Now that we are a full year into our wait, we are reaching the point where we have to start doing things all over again. You see, things like USCIS approvals and home studies expire after a certain amount of time. When you have a long wait like we do, it means you get to repeat things.
Even things like fingerprints. Even though our fingerprints haven’t changed. And even though they were electronically recorded by USCIS. In theory, couldn’t they just pull up our record and run them through their system to make sure we haven’t committed any crimes lately? I guess not.
So, anyway, this morning Craig and I visited our local USCIS office for our biometrics appointment. (Biometrics = USCIS speak for fingerprints.) We originally had our prints done on July 31, 2009. They expire after 15 months, which means that ours actually expired on October 31.
I went through moments of major panic back in early October when we had not yet received an appointment to get our prints done, knowing that we would be away much of the end of October. I submitted our request for re-fingerprinting on September 1st, which I thought was plenty of time. (Note: It was not. If you need to get re-printed anytime soon, give yourself more than two months!)
I had a lengthy email discussion with someone at USCIS (because they don’t like to do things like talk on the phone) and tried to explain why she needed to get us in for fingerprinting ahead of October 20th, when we left for Italy. At one point I got a curt response that said, “I do not consider your 9-day trip to Italy to be an emergency.” Okay, I got that it was not an emergency, but I didn’t want our prints to expire. I thought if our prints expired, our I-600A approval would expire, and that would be VERY, VERY, VERY BAD. Finally the woman understood how worried I was, and she told me that it didn’t matter if our prints expired, as long as they were current when 1) we got a referral or 2) we renewed our I-600A. Phew.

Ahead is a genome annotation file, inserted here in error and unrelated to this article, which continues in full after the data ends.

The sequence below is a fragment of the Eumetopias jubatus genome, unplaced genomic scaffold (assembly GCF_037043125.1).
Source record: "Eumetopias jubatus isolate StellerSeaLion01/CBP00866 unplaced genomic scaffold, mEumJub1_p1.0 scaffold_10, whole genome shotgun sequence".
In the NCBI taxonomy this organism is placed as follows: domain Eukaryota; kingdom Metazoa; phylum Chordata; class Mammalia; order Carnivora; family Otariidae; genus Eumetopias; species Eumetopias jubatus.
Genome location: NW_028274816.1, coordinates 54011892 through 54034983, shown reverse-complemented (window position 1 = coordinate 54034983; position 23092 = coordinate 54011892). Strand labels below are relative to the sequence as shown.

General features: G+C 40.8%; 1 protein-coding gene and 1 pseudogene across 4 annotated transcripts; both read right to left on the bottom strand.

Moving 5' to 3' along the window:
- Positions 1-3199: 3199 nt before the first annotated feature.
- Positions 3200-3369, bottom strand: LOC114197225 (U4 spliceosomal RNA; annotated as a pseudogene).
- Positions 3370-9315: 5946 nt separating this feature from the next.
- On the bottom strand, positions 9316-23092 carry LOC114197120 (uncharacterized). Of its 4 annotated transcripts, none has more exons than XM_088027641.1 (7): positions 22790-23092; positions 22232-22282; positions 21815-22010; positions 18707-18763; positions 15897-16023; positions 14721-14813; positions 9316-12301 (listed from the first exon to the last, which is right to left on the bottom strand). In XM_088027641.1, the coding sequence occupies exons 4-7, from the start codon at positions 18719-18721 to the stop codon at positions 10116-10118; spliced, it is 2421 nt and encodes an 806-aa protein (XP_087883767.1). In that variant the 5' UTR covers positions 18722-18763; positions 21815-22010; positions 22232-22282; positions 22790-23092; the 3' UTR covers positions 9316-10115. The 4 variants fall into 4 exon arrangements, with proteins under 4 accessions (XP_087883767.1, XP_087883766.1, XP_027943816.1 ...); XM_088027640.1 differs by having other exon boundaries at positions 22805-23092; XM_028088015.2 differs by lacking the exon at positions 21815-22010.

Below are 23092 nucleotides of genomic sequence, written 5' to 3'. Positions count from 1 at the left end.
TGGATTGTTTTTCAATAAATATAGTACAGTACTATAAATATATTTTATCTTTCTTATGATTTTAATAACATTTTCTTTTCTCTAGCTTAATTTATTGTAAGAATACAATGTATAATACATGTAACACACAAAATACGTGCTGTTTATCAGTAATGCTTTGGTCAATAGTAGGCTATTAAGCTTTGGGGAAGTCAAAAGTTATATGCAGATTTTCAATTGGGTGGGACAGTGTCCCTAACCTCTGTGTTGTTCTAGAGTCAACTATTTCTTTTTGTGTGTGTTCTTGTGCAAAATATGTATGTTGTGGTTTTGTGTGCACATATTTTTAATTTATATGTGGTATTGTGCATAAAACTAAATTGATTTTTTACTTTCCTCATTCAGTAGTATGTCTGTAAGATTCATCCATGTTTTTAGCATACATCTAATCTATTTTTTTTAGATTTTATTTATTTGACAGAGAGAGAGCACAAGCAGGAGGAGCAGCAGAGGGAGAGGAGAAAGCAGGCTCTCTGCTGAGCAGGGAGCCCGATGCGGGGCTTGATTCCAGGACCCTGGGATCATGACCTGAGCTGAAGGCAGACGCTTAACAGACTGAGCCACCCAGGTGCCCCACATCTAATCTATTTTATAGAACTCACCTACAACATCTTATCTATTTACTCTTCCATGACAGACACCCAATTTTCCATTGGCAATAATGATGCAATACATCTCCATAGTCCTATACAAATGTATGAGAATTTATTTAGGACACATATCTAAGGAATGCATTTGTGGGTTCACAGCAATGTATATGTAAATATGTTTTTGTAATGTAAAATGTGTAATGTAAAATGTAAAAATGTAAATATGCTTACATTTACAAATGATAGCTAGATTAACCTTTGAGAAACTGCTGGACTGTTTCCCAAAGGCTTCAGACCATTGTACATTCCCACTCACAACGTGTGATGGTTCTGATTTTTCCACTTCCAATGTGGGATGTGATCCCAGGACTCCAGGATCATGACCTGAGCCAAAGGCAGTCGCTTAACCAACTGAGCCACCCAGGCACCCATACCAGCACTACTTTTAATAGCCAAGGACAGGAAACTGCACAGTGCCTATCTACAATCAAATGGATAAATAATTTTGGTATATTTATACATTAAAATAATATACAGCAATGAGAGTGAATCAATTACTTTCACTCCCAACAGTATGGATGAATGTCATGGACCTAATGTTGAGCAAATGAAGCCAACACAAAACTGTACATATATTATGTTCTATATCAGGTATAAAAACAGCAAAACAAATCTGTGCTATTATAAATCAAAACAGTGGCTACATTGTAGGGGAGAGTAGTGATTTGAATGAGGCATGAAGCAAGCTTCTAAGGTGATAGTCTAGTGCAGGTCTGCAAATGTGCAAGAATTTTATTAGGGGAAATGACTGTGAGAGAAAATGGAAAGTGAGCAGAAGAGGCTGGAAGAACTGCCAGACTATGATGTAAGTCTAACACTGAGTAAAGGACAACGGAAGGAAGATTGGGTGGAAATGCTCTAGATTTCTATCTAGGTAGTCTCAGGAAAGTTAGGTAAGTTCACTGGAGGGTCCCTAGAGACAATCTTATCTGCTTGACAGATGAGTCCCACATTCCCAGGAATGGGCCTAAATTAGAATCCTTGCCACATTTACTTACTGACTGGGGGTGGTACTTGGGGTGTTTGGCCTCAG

(Yes, this lawyer has retained electronic and printed copies of the email exchange where she tells me this. Just in case I need proof that USCIS told me this.)
Within a couple of days of that conversation, we got our appointment notice for this morning. Unlike the first time we went for fingerprints, there were actually a lot of people in the office, but we were still in and out within 35 minutes. This was just enough time to cost us $20 in parking. Gotta love parking two cars (headed to two offices) in downtown Baltimore at 8am when no street parking is allowed.
We’re caught up for now, but in January we’ll start working on renewing our home study and in April we’ll need to renew our USCIS approval. The USCIS fingerprints are good for 15 months but the I-600A approval is good for 18 months. Because that only makes sense, you know!